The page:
Archived

This topic is now archived and is closed to further replies.

DanTheRocker

A lack of Win32 info from Microsoft

Recommended Posts

DanTheRocker    122
Is it just me or is there a lack of information on pure and simple Win32 documentation? I Find things here and there, but it keeps diverting me to MFC, which I don''t want to learn right now(but will). If there a good Win32 Database or documentation site?

Share this post


Link to post
Share on other sites
S1CA    1418
msdn.microsoft.com

All the Win32 docs on there, plus articles concerning all apsects of Win32 (and MFC if that''s what you like).

If you have DevStudio you also have it on CD with that.

--
Simon O''''Connor
Creative Asylum Ltd
www.creative-asylum.com

Share this post


Link to post
Share on other sites
Oluseyi    2106
quote:
Original post by DanTheRocker
...but it keeps diverting me to MFC, which I don''t want to learn right now(but will).

Naturally, Microsoft want to push its class library, but all the Win32 documentation is still in their. Try using the Contents panel to get a complete listing of all the titles on your CD, or lookup functions by name in the Index. If you look up an operation or generic term, it''ll probably point you to MFC.




I wanna work for Microsoft!

Share this post


Link to post
Share on other sites
Dean Harding    546
The MFC section usually has pointers to the Win32 section that apply to it (at least, that what I''ve found). Also, if you find a section in MFC on what you want, just look up similarly-named functions in Win32. Generally, the names of the MFC functions are taken from the Win32 names.


codeka.com - Just click it.

Share this post


Link to post
Share on other sites
Ibanez    122
Dont rely on any microsoft documentation to learn anything, I think they assume you have been programming for a decade in VC++ already. I learnt by using the many tutorial sites out there, and am only now finding the MSDN useful as a reference now that I know the nuts and bolts.

Share this post


Link to post
Share on other sites
Oluseyi    2106
quote:
Original post by Ibanez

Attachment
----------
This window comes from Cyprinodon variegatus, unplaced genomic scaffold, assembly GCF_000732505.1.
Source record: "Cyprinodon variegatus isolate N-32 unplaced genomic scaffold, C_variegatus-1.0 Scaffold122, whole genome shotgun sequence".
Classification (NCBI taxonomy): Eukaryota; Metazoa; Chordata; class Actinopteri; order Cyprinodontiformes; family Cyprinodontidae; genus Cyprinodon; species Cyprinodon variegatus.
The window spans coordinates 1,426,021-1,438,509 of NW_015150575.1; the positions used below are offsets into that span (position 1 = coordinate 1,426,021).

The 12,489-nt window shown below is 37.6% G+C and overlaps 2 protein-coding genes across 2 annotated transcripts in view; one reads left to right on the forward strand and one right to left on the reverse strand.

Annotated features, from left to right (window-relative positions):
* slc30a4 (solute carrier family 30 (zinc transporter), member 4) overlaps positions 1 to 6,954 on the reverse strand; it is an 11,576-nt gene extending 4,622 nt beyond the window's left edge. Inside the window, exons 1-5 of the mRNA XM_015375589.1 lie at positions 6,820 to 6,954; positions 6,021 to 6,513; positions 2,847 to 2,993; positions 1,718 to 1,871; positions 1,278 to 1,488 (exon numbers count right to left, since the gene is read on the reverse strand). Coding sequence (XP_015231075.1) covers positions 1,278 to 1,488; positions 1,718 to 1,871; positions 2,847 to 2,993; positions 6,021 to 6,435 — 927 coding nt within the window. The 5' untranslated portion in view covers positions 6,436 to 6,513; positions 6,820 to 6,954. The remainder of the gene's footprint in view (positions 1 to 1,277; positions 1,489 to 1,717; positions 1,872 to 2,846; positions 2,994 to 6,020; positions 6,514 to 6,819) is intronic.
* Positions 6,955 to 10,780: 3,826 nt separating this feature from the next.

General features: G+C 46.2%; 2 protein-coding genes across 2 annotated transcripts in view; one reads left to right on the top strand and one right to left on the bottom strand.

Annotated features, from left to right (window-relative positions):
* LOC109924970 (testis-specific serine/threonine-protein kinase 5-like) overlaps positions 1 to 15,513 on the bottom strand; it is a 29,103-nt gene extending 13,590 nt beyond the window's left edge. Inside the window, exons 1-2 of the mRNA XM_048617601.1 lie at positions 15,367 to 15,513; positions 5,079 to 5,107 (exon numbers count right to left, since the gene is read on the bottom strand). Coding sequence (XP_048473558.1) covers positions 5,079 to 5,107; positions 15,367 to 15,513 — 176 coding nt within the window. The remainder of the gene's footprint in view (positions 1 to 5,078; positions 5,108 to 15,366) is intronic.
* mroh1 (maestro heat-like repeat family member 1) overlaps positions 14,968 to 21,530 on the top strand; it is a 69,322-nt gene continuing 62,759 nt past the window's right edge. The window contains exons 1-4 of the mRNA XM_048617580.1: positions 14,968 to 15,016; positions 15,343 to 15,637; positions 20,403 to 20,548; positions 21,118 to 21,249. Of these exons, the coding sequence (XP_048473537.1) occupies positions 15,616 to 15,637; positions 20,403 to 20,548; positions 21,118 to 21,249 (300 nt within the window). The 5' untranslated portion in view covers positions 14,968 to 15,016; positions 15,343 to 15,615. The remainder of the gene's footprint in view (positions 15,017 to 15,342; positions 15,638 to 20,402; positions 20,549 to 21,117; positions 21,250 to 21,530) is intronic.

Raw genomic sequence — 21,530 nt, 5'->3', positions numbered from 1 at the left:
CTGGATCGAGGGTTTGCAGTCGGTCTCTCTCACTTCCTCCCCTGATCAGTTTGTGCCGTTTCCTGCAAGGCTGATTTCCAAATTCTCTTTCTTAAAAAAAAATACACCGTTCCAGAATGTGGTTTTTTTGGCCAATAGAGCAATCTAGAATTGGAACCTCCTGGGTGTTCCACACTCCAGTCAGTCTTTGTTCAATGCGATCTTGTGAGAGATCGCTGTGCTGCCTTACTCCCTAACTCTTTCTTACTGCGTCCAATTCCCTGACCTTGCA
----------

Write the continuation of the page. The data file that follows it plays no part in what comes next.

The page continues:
Dont rely on any microsoft documentation to learn anything, I think they assume you have been programming for a decade in VC++ already.

You think wrong. I think most people just don''t know where to look in MSDN (whether on CD or online); several times I''ve seen posts say "I''ve searched and searched, but MSDN seems to have no info on this!" Then I find it it 3 minutes. Sure, sometimes the documentation is not as clearly organized or as "neutral" as we would like - but it''s free (online).

As for assuming experience with VC++, do you know that hardly anybody reads instruction manuals anymore? How many newbie questions have you seen like "I tried to compile but it says it can''t find main!!!!!! HELP!!!!!" If they''d taken the time to read the docs, they would have learned about the various proect types and what they do by default - you know, that Contents panel with such useless items as "Welcome to the MSDN Library" and "Visual C++ Documentation" (which contains the absolutely worthless "Using Visual C++" section).

Geez.



I wanna work for Microsoft!

Share this post


Link to post
Share on other sites
Gladiator    127
The Manuals are directed to those who already know the lingo and have at least some basic experience in programming, and not for those who are getting the experience right now.

Say, in a manual they explain flat mode and 16bit real mode. If you read in the manual to convert between the two you have to take the segment multiply by 10h and add the offset, someone who has never programmed would be like, what the hell is he talkign about? segment?offset?

Same thing about the programming manuals, you have to have at least SOME experience. That''s why there are beginners books. Once you learn the basics you can try and figure things out on your own by reading the manuals, because you are right, it contains almost EVERYTHING you might need to get everything out of using MSVC for example.

So manuals hardly ever help most newbies who don''t have any experience in the field.

The easiest way to get started is get a book (either from library or buy one on your own), and once you start understanding the basics, you can go on the internet and search for some specific topics.

Sorry for my ramblings :-)

Share this post


Link to post